Obviously, some inventors have already considered the wheelchair perspective issue and have developed elevating wheelchairs like this one:

And that's just one of many interesting alternative wheelchair designs that can be found online, each with a different specialization.

Getting a bite to eat at the Museum's cafe is always a treat.  With very high ceilings (20+ feet??) and floor to ceiling windows, the space gets a lot of light.  Looking out onto Central Park, one gets a view of a vast expanse of grass, with birds and squirrels appearing and disappearing, and an occasional runner zipping by.  Above, you can see some of the array of 1970's era safety pin jewelry Jean wore in her own little personal homage to Punk (two safety pin necklaces and a safety pin bracelet, barely visible).

Valerie is also decked out in giant safety pins.  Here she shows off the requisite Punk show tchotchke (that's New York-ese for "souvenir", and pronounced CHOCHkuh): miniature spiked Vivienne Westwood shoes.  Vaguely, vaguely remind you of anything?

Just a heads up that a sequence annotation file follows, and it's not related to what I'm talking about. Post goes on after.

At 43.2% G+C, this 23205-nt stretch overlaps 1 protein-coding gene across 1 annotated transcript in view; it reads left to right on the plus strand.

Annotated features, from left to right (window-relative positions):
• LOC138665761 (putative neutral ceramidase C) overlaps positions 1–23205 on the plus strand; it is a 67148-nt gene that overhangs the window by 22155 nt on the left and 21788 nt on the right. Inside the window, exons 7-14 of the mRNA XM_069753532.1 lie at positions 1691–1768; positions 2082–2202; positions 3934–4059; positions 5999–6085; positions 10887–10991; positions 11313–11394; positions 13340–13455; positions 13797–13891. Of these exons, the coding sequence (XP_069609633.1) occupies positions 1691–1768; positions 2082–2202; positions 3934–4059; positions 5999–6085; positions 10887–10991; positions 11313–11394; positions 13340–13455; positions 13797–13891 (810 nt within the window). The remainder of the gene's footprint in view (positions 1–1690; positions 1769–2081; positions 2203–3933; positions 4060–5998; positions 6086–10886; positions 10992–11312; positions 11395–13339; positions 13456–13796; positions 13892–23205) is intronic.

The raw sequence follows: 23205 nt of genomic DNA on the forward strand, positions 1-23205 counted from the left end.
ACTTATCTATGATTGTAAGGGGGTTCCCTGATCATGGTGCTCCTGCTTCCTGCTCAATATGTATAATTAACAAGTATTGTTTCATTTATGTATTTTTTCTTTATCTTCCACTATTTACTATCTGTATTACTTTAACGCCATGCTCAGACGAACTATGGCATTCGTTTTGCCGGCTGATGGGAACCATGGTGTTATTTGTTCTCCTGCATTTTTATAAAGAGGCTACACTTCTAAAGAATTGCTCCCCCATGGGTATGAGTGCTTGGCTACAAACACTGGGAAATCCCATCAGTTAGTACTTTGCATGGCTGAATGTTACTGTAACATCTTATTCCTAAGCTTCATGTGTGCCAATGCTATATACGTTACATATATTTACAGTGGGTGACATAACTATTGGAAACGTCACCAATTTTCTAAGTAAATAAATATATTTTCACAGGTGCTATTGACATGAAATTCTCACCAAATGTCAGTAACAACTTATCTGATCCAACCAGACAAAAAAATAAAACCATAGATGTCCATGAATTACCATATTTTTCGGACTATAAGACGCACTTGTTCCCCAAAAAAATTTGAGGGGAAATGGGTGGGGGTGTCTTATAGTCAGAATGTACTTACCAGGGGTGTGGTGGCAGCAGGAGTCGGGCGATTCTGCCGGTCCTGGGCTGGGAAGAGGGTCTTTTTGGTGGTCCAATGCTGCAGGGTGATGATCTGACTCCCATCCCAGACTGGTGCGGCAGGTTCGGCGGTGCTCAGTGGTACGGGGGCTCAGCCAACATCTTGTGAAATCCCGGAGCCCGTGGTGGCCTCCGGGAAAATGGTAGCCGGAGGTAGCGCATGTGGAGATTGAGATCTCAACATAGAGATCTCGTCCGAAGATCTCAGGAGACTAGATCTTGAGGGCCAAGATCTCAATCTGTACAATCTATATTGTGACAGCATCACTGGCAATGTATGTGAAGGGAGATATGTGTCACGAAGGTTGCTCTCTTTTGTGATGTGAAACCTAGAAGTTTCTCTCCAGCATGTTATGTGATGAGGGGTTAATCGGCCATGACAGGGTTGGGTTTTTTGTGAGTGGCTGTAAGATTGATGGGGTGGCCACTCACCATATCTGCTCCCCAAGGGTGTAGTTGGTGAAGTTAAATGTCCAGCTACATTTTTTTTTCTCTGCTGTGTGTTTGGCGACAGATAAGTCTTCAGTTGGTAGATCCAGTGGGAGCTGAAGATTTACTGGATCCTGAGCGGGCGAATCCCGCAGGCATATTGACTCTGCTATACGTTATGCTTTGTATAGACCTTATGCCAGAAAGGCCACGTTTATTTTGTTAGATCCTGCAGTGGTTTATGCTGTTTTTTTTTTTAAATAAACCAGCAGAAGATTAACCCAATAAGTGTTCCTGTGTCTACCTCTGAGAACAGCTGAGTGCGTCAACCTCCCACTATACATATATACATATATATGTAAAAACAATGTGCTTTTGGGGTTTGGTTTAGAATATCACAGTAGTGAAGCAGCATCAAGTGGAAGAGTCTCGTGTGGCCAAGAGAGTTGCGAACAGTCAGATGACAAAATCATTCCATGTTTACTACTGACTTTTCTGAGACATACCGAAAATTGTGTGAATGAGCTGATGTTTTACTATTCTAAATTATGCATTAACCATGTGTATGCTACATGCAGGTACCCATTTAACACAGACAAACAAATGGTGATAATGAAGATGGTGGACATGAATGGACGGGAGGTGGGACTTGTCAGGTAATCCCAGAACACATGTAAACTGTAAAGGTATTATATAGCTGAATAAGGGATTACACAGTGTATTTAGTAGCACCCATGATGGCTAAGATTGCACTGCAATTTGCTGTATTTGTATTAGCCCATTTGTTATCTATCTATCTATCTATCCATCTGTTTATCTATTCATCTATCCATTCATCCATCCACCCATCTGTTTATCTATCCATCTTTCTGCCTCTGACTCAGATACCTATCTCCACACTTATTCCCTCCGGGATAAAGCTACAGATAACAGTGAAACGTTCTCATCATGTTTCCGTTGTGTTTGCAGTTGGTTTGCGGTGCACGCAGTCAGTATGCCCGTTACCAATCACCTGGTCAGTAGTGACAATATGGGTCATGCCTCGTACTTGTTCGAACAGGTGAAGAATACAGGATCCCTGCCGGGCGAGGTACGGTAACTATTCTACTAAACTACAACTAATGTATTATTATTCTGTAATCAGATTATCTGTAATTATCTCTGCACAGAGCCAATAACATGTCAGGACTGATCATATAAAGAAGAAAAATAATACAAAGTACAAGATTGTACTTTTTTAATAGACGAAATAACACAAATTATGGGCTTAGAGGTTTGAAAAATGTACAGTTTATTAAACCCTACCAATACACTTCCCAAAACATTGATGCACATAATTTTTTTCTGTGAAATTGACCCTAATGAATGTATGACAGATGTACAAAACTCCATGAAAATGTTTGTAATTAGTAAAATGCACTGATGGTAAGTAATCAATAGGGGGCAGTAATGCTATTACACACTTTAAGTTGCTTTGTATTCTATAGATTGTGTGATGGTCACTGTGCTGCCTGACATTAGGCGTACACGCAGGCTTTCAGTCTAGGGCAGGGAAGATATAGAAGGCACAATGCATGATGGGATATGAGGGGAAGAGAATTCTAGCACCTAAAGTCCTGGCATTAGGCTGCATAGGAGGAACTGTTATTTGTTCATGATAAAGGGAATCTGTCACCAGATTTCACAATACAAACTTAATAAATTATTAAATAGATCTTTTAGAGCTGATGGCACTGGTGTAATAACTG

Valerie actually stood up (with the help of her trusty polka dot cane) when we were approached by Dennis (not shown, taking picture) and his adorable daughter Audra. We figure she must have liked our hats, because her dad brought her over to meet us.  It turns out that Audra is a Ford model!  Look for her in an upcoming Tommy Hilfiger ad!  (Parenthetical lesson learned from this: never never never take a picture with sunlight in the background.  When will we ever learn?!)

We had a great day, learned that a little immobility doesn't mean you have to stay home, and Audra was the icing on the cake.

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As soon as we can (Sunday?), we're going to report on the Dandy exhibition at the Rhode Island School of Design. In the meantime, if we've piqued your interest (hopefully we have), click on the link to read about Artist/Rebel/Dandy: Men of Fashion. It closes August 18, so if you don't live nearby, make your plans now.


  1. your photos and adventures always amaze me

  2. I wish you a speedy recovery with the foot Valerie. It's always exciting to visit your blog. And always inspiring

  3. I love the photo of your eyes in the foreground, followed by Jean, and the Warhol! It must have been a bit of an eye-opener to tour a museum with the perspective of someone who is confined to a wheelchair - I hadn't thought about how frustrating that must be when the descriptions and art works are most often hung at the eye level of someone standing up.

    Good luck with the foot - here's to be boot-and-bandage free soon!